Democrats Run Away From Pro-Abortion Health Care Bill As Election Hopes Fade

National   |   Steven Ertelt   |   Sep 6, 2010   |   9:00AM   |   WASHINGTON, DC

Democrats Run Away From Pro-Abortion Health Care Bill As Election Hopes Fade

by Steven Ertelt Editor
September 6
, 2010

Washington, DC ( — With the national fortunes of Democrats fading in the November elections thanks to President Barack Obama’s poor performance and an American public opposed to the pro-abortion, government-run health care bill Congress approved, some of the 34 who voted against the measure are running from it.

The group also includes one prominent pro-abortion lawmaker who supported the measure backing away from it.

A new Politico story today indicates five of the 34 Democrats are running ads highlighting their no vote and no member of the House appears to be running an ad talking about their support for the controversial legislation.

Senate Majority Leader Harry Reid, who is in the race of his life for his Nevada Senate seat against pro-life candidate Sharron Angle, is the last Democrat to have run a pro-health care bill ad and that came back in April.

Rep. Glenn Nye, an abortion advocate from Virginia, is running an ad talking about how he voted against the bill “because it cost too much.”

And pro-abortion Rep. Stephanie Herseth Sandlin of South Dakota, says in her own commercial she voted against “all the bailouts and the trillion dollar health care plan” because “it wasn’t right for South Dakota," according to Politico.

Rep. Jason Altmire, a Pennsylvania abortion advocate, quotes constituents who say in his campaign ad, “I like that Jason Altmire is not afraid to stand up to the president … and Nancy Pelosi.”

Pro-abortion Rep. Frank Kratovil of Maryland has an ad stressing he voted against the health care bill and Rep. Bobby Bright of Alabama, who is pro-life, talks about how he vote against “massive government health care.”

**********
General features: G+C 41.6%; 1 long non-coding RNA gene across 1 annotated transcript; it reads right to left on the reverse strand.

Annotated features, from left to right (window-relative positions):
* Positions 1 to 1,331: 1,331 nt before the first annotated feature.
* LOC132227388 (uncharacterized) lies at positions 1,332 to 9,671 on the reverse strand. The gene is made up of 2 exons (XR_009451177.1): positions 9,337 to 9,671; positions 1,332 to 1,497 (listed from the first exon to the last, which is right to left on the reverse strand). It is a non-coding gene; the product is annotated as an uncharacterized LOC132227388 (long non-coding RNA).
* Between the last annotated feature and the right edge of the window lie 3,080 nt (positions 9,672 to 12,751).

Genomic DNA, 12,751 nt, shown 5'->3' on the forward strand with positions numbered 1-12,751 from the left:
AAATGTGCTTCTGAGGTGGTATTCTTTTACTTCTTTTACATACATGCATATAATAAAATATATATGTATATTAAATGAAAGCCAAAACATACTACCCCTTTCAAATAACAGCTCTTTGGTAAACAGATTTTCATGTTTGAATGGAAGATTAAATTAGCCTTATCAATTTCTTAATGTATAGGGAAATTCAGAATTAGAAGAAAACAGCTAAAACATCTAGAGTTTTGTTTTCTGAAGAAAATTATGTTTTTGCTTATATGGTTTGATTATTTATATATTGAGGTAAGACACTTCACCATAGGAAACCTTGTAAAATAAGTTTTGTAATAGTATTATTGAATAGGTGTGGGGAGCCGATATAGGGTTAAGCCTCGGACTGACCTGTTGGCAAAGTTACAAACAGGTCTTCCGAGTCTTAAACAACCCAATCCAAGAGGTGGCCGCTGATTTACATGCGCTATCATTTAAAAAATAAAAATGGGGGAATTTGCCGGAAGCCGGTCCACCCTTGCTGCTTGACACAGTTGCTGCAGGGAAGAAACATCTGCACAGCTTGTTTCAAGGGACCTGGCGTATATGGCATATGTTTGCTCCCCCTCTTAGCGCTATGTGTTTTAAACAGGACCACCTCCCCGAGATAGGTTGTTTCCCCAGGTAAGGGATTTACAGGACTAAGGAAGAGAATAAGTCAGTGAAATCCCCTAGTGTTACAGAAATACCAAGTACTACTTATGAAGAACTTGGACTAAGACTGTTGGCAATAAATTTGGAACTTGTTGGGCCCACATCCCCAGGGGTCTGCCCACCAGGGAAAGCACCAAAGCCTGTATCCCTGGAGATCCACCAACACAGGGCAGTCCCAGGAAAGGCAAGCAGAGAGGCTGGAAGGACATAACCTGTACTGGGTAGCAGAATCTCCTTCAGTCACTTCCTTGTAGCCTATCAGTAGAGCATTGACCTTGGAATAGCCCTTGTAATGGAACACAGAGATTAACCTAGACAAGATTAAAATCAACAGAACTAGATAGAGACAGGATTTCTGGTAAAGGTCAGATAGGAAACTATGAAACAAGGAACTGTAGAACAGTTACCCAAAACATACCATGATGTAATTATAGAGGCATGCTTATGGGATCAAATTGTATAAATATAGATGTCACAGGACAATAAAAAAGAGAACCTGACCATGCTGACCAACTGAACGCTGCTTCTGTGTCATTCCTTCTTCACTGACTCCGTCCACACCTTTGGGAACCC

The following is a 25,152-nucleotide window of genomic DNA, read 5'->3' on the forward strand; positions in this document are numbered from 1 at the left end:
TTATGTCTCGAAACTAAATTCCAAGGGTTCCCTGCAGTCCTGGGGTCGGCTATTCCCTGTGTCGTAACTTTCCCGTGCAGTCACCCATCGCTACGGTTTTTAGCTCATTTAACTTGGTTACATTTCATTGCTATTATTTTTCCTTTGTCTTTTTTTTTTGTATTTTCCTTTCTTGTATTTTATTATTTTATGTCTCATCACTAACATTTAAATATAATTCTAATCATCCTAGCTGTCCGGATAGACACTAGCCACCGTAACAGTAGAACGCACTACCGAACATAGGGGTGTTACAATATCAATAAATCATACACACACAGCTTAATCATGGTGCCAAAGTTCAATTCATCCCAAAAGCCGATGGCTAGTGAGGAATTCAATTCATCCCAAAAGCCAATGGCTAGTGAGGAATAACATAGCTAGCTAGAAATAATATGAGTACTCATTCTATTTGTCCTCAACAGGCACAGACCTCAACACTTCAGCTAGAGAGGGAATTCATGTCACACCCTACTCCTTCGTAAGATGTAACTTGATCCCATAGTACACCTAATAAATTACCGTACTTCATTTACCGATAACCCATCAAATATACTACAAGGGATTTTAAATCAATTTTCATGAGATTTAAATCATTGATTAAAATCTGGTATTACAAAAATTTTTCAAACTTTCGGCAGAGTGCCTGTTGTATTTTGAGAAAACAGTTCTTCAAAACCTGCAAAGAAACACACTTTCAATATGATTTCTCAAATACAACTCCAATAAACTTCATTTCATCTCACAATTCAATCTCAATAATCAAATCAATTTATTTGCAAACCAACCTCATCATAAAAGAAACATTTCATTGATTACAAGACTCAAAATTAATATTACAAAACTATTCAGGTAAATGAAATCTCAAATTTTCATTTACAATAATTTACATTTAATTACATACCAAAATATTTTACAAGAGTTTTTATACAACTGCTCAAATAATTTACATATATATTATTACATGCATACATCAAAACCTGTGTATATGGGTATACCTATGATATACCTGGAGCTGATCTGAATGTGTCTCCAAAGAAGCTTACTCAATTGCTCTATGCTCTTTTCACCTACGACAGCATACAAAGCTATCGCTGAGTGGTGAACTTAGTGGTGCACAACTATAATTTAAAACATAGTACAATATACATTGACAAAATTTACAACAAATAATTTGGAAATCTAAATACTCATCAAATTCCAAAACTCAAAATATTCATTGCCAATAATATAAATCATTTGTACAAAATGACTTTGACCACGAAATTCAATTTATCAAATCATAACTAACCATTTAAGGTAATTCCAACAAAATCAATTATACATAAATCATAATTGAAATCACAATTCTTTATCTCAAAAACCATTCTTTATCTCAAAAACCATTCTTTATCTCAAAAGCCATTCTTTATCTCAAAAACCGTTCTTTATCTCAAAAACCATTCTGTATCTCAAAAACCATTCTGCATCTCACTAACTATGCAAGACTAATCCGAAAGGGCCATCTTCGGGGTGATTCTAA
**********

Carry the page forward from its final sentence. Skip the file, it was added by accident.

Meanwhile, Oregon senator Ron Wyden sent a letter to Oregon health authority director Bruce Goldberg to seek a waiver from some of the rules in the government-run health care bill, specifically the individual mandate that Americans purchase health insurance that may cover abortions.

Wyden wrote: "Because you and I believe that the heart of real health reform is affordability and not mandates, I wanted to bring this feature of Section 1332 to the attention of you and the legislature."

The Wall Street Journal responded, "Now, that’s news. One of the Democratic Party’s leading experts on health care wants his state to dump the individual mandate that is among ObamaCare’s core features."

"The U-turn is especially notable because Mr. Wyden once championed an individual mandate in the bill he sponsored," the newspaper noted. "Wyden is running for re-election this year. And while he is now well ahead of GOP challenger Jim Huffman, in a year like this one he has cause to avoid becoming Barbara Boxer or Patty Murray, who may lose because they’ve remained liberals from MSNBC central casting."

One Democratic aide told Politico the party is not upset by its members running away from the health care restructuring bill.

“We have a big tent party, and we’re going to have a lot of districts that don’t necessarily agree on all the issues,” said the aide. “There’s no one in leadership who takes anything personally about these ads.”

“If you’re going to vote against the health care bill, if you’re going to vote against the recovery act, if you’re going to vote against the energy bill, it wouldn’t make a lot of sense not to highlight that,” the aide said. “There’s a reason you did it.”

Although Democratic leaders said the popularity of the health care bill would increase, which contains massive abortion funding that pro-life advocates had to stop in three states already, polling data shows it has not caught on with the American people.

A Kaiser Family Foundation poll released last Tuesday showed support dropped sharply in August.

The Kaiser poll has support for the pro-abortion government-run health care program dropping 7 percent to just 43 percent. Opposition rose 10 percentage points to 45 percent — the weakest showing for ObamaCare since Kaiser’s poll in May.


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